We paddled in that timeless, energy sapping bog of a purgatory until sunrise, whereupon we dragged our kayaks to the shore in order to lick our wounds and design a plan of action. We eventually settled on ditching our kayaks and setting off on foot to find civilization. We struck out through fields of vegetation seven feet high, thick with dew covered spider webs and so dense we couldn’t see our feet in front of us. After trudging through three quarters of a mile of the everglade-like mass of weeds, we finally found some abandoned dirt roads. Which promptly ended. Defeated, we slogged back through the hell-flora to our kayaks. We would have been worried about snakes, but by that point any biting related mischief would have resulted in the slimy bastards choking on our sheer manliness.
We crawled back into our kayaks and slunk back into the canals to retrace our steps, hoping to see something we had missed in the dark. Joe luckily still had some battery left in his phone, so we had a general idea of where a populated boat landing would be. The problem was, we had no idea where the labyrinth of canals would take us. We pushed on for hours more. Twice, I climbed rotting, branchless trees in the rain to survey the layout of the canals. The second time, as I was climbing down, three fishermen sped toward us in a motorboat. We hailed them and asked directions to the nearest landing. I can only imagine what they were thinking as they encountered three college kids in kayaks, one halfway up a tree, at eight o’clock in the morning in the middle of nowhere in the pouring rain. We followed their directions, and in half an hour we slithered out of the water onto the boat landing like a pack of prehistoric amphibians, slowly evolving back into some semblance of the homo sapiens  we used to be. We made it back to civilization, but I’ll never forget what it felt like to be completely lost, hungry, soaked, exhausted, and half eaten to death in the wilderness.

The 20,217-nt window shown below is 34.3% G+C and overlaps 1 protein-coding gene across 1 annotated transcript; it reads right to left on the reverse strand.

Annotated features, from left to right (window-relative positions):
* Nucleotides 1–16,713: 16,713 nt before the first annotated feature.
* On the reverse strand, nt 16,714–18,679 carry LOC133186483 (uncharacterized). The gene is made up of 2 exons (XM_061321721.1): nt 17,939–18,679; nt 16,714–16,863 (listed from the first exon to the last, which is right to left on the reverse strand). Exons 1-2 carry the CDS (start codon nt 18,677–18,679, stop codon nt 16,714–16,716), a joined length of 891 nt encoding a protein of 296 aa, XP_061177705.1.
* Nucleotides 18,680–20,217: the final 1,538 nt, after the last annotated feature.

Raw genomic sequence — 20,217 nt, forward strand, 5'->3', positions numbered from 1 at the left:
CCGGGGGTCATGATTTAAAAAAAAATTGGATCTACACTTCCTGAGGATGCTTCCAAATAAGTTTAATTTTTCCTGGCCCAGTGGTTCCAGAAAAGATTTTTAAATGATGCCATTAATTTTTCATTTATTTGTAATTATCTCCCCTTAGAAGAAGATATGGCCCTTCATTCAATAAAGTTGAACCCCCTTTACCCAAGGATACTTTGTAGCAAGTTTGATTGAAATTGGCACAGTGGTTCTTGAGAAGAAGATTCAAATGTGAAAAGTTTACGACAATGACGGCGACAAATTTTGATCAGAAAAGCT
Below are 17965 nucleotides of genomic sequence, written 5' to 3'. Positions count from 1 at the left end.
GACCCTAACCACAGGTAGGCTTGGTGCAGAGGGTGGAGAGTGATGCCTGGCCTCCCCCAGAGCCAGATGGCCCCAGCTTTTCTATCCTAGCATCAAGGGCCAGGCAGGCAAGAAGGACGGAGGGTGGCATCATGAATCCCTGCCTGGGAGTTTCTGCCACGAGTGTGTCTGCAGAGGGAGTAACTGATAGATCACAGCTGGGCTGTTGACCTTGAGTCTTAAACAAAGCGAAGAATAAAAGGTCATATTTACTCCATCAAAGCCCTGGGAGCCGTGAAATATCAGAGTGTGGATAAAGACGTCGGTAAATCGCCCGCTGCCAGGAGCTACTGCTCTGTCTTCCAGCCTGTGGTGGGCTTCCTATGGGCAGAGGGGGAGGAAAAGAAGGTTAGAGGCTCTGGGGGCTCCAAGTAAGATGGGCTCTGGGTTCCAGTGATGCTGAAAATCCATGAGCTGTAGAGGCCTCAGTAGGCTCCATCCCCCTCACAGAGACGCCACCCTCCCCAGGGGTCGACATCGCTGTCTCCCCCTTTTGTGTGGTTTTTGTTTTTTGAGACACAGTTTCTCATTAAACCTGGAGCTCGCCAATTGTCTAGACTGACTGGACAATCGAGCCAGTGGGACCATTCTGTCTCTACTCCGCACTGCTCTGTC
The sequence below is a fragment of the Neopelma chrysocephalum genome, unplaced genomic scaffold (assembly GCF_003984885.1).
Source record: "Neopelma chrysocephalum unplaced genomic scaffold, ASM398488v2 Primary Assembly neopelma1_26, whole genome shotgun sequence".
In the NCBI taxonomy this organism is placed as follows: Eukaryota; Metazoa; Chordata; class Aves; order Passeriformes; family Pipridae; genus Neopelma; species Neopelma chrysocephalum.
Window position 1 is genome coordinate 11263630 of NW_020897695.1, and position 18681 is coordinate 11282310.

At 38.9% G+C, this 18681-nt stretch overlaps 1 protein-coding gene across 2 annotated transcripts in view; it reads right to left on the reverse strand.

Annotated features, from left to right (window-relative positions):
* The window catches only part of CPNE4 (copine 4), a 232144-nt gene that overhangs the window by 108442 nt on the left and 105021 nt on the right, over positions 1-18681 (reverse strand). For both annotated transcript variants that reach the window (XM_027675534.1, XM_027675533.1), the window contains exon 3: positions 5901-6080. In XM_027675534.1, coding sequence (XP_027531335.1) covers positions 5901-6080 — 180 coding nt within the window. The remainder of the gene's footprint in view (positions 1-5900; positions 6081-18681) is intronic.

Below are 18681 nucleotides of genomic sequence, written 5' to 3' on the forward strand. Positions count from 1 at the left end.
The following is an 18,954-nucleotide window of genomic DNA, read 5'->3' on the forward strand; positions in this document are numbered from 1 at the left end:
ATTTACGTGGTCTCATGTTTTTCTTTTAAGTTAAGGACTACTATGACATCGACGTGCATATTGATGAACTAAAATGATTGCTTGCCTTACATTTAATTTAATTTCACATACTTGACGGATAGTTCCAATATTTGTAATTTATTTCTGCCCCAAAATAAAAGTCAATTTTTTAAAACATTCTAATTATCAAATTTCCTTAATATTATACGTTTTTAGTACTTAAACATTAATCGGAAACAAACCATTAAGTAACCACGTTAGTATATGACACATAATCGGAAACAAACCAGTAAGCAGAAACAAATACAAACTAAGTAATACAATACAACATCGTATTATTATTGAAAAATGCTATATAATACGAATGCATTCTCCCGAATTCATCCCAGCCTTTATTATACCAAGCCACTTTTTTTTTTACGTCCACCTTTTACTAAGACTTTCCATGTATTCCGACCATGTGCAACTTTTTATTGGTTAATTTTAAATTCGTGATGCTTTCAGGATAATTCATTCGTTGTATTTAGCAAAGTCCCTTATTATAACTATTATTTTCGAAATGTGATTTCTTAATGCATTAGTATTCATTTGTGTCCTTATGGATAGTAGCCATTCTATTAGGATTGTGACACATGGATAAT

So why the hell did we do a miserable thing like that? Well, first of all, it wasn’t supposed to be miserable. I just have this unfortunate knack for planning perfect storms of wretchedness when I take trips. Second, if I had stayed in Oxford last weekend and gone to the square, or whatever, I would have forgotten every mundane thing that happened within a month. The cluster-cuss that was last weekend will be seared in my brain until the day I die. It was a learning experience, and we came out the better for it. We had, for lack of a better word, a real adventure. I’ll take an unforgettable weekend like that over the monotonous buzz of an unremarkable bar any day. That being said, I think I’ll go hit up a bar. Mosquitoes won’t touch you if your blood is mostly alcohol, right?
 
Madison Ruthven writes for the DM and cage fights nature on a whim. Ask him out for a drink at mdruthven@live.com